Sydney, Melbourne lead national property prices lower
Australia's property prices have fallen for a second consecutive month, with Sydney and Melbourne in a downturn and the other mainland capitals growing but slowing.
Like an aircraft carrier trying to reverse from full speed ahead, the seemingly unstoppable and impregnable Australian property market has gone from all guns blazing to reversing into port.
After years of smooth sailing at a record rate of knots, national property prices have fallen for the second consecutive month.
Prices were down by 0.6 per cent to finish 0.2 per cent lower over the June quarter, according CoreLogic’s national Home Value Index (HVI).
Sydney (-1.6 per cent month and -2.8 per cent quarter) and Melbourne (-1.1 per cent month and -1.8 per cent quarter) are the cities in the armada taking the hits, while Adelaide, Perth and Brisbane continue to eek out a slow pace of growth.
Housing values were also down in Hobart (-0.2 per cent month and -0.1 per cent quarter) as well as regional Victoria (-0.1 per cent month and +1.2 per cent quarter).
Every capital city and broad rest of state region is now well past their peak rate of growth as trend rates eased across the remaining markets.
Brisbane has surrendered its position at the front of the fleet to Adelaide and Perth.
The Queensland capital has seen growth in real estate values flatten out to just 0.1 per cent in June, while Adelaide remains the only capital still recording a monthly growth rate higher than 1.0 per cent (1.3 per cent).
Growth in Perth’s housing values, which were temporarily showing a second wind as state borders reopened, are again losing steam with values up 0.4 per cent in June.
A fear of missing out is being replaced by trepidation to step in.
CoreLogic Research Director, Tim Lawless, noted the housing market’s sharper reduction in growth coincides with the May cash rate hike, surging inflation and low consumer sentiment.
“Housing value growth has been easing since moving through a peak in March last year, when early drivers of the slowdown included rising fixed term mortgage rates, an expiry of fiscal support, a trend towards lower consumer sentiment, affordability challenges and tighter credit conditions,” he said.
“More recently, surging inflation and a rapidly rising cash rate have added further momentum to the downwards trend.
“Considering inflation is likely to remain stubbornly high for some time, and interest rates are expected to rise substantially in response, it’s likely the rate of decline in housing values will continue to gather steam and become more widespread.”
Property Investment Professionals of Australia (PIPA) Chair Nicola McDougall said property markets remain sound with experienced homebuyers and investors understanding the central bank’s need to increase interest rates from their emergency pandemic-induced lows.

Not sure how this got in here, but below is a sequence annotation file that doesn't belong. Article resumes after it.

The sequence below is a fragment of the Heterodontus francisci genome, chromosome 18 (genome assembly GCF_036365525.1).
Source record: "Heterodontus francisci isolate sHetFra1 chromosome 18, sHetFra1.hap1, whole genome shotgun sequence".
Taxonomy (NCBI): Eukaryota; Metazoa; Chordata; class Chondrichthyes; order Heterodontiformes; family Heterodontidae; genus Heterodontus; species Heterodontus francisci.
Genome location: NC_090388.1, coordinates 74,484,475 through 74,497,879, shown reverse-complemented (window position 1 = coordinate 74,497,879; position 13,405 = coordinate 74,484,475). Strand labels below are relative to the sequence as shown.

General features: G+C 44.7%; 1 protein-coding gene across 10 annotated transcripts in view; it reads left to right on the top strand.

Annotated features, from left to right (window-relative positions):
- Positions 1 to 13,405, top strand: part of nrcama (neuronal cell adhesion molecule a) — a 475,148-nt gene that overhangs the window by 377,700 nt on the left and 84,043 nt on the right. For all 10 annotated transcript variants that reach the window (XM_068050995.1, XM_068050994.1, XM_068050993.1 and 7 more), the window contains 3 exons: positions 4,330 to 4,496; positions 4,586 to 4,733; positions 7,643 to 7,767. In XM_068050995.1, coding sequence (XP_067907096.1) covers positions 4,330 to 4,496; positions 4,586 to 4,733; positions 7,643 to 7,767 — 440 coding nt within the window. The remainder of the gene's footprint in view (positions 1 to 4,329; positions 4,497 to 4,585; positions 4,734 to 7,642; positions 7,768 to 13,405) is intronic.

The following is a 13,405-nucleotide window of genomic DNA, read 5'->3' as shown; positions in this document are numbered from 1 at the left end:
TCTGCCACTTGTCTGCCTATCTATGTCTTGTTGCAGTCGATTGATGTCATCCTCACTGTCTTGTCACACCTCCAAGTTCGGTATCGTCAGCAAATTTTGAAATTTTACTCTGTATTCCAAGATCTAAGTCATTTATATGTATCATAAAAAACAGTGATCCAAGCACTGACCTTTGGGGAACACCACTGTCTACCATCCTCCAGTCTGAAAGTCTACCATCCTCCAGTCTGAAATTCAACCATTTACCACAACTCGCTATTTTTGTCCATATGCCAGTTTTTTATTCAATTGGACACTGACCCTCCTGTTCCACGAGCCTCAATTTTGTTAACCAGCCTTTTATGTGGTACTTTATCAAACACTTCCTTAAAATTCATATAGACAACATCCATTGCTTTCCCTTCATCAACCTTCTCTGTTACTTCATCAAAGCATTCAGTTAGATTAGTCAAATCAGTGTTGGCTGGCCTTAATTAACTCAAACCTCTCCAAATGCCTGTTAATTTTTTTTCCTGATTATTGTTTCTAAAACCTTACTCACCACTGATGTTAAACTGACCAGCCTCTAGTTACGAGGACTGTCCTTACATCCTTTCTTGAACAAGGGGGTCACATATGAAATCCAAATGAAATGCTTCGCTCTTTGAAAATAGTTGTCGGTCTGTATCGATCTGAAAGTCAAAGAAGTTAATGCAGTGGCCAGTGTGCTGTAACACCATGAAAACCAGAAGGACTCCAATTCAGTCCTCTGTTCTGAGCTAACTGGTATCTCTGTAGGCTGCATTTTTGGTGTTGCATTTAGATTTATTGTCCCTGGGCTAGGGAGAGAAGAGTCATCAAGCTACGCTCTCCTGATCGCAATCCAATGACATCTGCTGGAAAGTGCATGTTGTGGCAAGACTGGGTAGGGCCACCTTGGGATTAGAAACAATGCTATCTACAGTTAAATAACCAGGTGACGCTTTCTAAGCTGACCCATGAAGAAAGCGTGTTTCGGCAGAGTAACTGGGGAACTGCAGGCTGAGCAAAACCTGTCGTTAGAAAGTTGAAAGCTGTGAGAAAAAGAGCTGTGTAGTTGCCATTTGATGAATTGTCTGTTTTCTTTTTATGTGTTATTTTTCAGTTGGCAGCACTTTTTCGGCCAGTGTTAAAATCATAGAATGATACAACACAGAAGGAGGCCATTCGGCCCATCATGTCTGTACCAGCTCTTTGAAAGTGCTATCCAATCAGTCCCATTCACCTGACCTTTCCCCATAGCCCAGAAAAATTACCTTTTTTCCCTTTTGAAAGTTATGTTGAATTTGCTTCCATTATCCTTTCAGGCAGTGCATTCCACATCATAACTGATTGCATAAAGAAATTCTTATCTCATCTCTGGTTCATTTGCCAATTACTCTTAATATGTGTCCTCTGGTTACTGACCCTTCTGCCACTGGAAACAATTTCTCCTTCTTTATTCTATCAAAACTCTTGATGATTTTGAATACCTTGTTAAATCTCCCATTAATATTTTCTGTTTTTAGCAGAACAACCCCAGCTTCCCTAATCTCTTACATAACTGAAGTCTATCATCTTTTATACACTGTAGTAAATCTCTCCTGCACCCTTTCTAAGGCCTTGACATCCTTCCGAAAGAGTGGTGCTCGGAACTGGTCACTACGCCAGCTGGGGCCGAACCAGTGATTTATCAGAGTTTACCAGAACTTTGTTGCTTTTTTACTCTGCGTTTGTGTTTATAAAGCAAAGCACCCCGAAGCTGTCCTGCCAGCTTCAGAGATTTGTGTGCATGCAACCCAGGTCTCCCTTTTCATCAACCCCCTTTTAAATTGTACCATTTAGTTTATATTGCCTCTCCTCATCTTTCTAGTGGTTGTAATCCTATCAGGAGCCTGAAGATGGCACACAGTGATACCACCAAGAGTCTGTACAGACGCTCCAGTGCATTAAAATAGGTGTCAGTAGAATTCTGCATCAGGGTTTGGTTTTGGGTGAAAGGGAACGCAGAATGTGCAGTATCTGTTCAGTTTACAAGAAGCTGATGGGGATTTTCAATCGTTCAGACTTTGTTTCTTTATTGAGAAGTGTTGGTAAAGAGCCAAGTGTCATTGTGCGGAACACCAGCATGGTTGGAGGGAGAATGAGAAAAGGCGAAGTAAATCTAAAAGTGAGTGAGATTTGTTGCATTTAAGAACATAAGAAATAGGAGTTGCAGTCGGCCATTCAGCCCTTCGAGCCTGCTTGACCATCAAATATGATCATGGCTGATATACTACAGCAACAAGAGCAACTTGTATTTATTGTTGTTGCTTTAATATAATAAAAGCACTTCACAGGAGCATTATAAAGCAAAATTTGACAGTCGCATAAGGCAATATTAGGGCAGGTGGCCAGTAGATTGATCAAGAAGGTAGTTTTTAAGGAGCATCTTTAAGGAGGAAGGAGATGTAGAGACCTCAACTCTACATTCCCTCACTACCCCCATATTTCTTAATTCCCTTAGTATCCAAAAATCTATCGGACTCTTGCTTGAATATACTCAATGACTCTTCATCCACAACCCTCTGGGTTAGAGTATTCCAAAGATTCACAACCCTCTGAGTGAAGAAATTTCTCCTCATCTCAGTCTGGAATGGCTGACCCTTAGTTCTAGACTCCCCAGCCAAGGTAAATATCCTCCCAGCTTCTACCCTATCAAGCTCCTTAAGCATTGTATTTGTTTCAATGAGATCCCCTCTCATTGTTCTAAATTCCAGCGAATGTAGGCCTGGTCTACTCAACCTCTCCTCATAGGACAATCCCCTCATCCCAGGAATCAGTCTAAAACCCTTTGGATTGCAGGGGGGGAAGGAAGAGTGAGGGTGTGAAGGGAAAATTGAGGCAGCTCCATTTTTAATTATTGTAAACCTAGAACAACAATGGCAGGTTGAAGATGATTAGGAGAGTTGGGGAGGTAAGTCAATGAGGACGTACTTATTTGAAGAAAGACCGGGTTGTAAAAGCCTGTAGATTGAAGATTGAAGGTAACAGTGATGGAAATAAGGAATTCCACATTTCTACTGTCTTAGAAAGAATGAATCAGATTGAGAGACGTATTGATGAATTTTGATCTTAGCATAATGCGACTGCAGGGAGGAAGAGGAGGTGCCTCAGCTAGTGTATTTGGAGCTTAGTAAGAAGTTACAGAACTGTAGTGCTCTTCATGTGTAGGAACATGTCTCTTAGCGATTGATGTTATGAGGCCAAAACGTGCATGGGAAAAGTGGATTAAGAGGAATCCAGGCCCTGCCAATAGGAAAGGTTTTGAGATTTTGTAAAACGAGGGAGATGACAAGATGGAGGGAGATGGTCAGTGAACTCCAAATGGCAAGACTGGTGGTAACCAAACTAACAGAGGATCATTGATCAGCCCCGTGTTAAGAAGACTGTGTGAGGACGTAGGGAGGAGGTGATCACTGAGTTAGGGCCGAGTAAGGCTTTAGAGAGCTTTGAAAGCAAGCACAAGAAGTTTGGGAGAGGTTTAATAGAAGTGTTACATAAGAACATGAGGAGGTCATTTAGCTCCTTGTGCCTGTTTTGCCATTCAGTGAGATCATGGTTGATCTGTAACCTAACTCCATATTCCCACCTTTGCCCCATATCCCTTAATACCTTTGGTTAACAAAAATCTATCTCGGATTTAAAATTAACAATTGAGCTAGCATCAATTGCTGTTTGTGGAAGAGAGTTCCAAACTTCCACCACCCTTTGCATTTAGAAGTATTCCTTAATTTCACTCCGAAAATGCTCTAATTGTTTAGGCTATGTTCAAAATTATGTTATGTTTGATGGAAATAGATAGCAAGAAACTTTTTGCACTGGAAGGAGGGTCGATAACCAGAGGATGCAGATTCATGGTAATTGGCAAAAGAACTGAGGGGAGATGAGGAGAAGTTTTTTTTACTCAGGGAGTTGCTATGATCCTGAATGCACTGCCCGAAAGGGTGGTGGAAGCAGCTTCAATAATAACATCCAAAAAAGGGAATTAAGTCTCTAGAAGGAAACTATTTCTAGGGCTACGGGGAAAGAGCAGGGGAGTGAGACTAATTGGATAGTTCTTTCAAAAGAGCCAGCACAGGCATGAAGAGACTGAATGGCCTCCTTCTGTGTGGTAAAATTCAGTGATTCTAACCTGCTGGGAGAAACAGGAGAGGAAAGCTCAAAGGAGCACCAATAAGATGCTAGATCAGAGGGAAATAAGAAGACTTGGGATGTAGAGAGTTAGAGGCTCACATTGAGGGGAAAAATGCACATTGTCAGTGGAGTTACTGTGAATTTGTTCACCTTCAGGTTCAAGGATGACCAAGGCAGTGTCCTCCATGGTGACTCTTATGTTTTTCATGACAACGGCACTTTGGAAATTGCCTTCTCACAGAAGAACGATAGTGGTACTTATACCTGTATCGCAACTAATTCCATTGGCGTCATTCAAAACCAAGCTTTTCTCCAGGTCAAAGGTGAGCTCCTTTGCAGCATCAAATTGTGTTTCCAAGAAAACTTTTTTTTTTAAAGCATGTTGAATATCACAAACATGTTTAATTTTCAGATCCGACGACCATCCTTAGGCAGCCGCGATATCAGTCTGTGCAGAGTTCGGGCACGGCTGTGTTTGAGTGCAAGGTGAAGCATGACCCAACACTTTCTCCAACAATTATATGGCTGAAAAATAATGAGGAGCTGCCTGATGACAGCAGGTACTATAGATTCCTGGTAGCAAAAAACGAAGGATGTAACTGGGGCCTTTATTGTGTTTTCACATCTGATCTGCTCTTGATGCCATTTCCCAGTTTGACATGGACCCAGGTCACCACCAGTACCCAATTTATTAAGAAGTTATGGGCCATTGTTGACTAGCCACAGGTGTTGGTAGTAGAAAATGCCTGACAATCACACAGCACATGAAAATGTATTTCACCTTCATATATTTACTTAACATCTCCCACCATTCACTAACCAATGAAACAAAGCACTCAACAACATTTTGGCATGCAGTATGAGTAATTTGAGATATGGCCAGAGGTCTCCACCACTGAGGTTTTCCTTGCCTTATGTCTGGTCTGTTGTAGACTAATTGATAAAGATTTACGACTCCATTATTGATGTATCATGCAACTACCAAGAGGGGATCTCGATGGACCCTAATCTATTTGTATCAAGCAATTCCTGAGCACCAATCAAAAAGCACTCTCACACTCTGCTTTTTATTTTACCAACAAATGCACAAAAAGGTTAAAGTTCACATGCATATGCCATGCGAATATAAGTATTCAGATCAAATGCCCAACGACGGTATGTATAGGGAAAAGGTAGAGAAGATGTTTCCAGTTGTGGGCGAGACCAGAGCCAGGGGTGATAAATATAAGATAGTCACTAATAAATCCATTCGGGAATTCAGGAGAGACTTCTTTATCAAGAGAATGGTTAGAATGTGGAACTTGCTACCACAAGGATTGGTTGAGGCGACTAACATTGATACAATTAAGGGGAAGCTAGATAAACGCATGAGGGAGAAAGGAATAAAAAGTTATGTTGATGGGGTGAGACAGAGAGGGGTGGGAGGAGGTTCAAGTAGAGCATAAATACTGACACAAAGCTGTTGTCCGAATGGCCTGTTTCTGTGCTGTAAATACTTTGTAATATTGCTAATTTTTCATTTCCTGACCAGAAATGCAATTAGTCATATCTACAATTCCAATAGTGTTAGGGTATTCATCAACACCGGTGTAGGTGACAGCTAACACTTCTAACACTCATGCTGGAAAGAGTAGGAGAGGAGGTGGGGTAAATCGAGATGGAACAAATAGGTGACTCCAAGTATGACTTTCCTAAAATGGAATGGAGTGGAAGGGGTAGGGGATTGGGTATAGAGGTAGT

“While, yes, the rate rises are earlier than the central bank had indicated, I don’t think any of us really wanted to believe that the cash rate would need to stay at such an emergency low level for multiple years,” Ms McDougall said.
“That’s because, if it did, it would mean that our economy was in very bad shape indeed, which would be a bad thing for all of us – rather than the opposite.”
Ms McDougall said the robust banking sector means that new borrowers were already financially stress-tested by two or even three percentage points higher than the actual interest rate attached to their mortgages.
“This fact, as well as most borrowers being well ahead on their repayments, means that increases to interest rates are nothing to be feared by the majority of mortgage holders,” she said.
“Rising costs of living are more of an issue for most households, with inflation now well above the Reserve’s two to three per cent target band.
However, the central bank has indicated that it expects high inflation to be a temporary situation, rather than a permanent one.
Regions still in positive territory
The combined regionals index remained in positive territory in June, albeit slightly, rising 0.1 per cent, reducing quarterly growth from a peak of 6.6 per cent in April last year, to 2.0 per cent over the three months to June.
In contrast, the combined capital cities index was down -0.8 per cent over the June quarter, reducing from a peak of 7.1 per cent over the three months to May last year.
Unit markets are holding their value a little better than houses across the largest capitals.
Sydney recorded a 3.0 per cent drop in houses values through the June quarter compared with a 2.1 per cent fall in unit values. Melbourne also showed a smaller quarterly decline in units relative to houses at -0.5 per cent and -2.4 per cent respectively.
“The stronger performance across the unit sector comes after house values consistently outperformed units through the upswing,” Mr Lawless said.
“Since the onset of the pandemic in March 2020, capital city unit values have risen 9.8 per cent compared to 24.7 per cent for houses, resulting in better affordability across the medium to high density sector.”